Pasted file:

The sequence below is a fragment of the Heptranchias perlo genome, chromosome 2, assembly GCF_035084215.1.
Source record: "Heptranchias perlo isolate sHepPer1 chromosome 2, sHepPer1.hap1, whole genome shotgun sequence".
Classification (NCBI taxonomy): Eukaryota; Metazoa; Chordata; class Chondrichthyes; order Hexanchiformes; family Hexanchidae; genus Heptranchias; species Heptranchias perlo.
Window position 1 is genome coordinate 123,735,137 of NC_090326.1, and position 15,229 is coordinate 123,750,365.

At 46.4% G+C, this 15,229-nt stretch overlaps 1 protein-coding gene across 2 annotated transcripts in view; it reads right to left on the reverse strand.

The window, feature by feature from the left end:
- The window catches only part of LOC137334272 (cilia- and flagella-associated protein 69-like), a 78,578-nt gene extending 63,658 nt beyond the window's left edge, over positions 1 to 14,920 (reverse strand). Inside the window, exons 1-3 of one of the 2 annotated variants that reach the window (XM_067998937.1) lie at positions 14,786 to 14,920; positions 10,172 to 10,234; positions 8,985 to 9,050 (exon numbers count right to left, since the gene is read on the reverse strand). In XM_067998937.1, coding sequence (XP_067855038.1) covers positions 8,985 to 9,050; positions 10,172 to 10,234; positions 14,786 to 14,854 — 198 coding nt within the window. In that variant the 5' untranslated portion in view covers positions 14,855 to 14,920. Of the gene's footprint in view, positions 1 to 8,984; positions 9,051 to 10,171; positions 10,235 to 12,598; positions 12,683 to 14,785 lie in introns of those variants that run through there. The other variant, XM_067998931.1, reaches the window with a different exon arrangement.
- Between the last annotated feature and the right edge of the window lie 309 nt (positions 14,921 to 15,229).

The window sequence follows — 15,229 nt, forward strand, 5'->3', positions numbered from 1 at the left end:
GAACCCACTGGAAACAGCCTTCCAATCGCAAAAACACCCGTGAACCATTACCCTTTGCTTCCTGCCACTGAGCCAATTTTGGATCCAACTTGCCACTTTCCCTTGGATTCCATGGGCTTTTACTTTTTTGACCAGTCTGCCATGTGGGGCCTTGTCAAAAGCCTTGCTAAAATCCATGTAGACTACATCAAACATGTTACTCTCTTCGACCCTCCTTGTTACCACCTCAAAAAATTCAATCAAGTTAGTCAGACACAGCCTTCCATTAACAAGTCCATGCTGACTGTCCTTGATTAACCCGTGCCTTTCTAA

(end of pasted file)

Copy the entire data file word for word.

The sequence below is a fragment of the Heptranchias perlo genome, chromosome 2, assembly GCF_035084215.1.
Source record: "Heptranchias perlo isolate sHepPer1 chromosome 2, sHepPer1.hap1, whole genome shotgun sequence".
Classification (NCBI taxonomy): Eukaryota; Metazoa; Chordata; class Chondrichthyes; order Hexanchiformes; family Hexanchidae; genus Heptranchias; species Heptranchias perlo.
Window position 1 is genome coordinate 123,735,137 of NC_090326.1, and position 15,229 is coordinate 123,750,365.

At 46.4% G+C, this 15,229-nt stretch overlaps 1 protein-coding gene across 2 annotated transcripts in view; it reads right to left on the reverse strand.

The window, feature by feature from the left end:
- The window catches only part of LOC137334272 (cilia- and flagella-associated protein 69-like), a 78,578-nt gene extending 63,658 nt beyond the window's left edge, over positions 1 to 14,920 (reverse strand). Inside the window, exons 1-3 of one of the 2 annotated variants that reach the window (XM_067998937.1) lie at positions 14,786 to 14,920; positions 10,172 to 10,234; positions 8,985 to 9,050 (exon numbers count right to left, since the gene is read on the reverse strand). In XM_067998937.1, coding sequence (XP_067855038.1) covers positions 8,985 to 9,050; positions 10,172 to 10,234; positions 14,786 to 14,854 — 198 coding nt within the window. In that variant the 5' untranslated portion in view covers positions 14,855 to 14,920. Of the gene's footprint in view, positions 1 to 8,984; positions 9,051 to 10,171; positions 10,235 to 12,598; positions 12,683 to 14,785 lie in introns of those variants that run through there. The other variant, XM_067998931.1, reaches the window with a different exon arrangement.
- Between the last annotated feature and the right edge of the window lie 309 nt (positions 14,921 to 15,229).

The window sequence follows — 15,229 nt, forward strand, 5'->3', positions numbered from 1 at the left end:
GAACCCACTGGAAACAGCCTTCCAATCGCAAAAACACCCGTGAACCATTACCCTTTGCTTCCTGCCACTGAGCCAATTTTGGATCCAACTTGCCACTTTCCCTTGGATTCCATGGGCTTTTACTTTTTTGACCAGTCTGCCATGTGGGGCCTTGTCAAAAGCCTTGCTAAAATCCATGTAGACTACATCAAACATGTTACTCTCTTCGACCCTCCTTGTTACCACCTCAAAAAATTCAATCAAGTTAGTCAGACACAGCCTTCCATTAACAAGTCCATGCTGACTGTCCTTGATTAACCCGTGCCTTTCTAA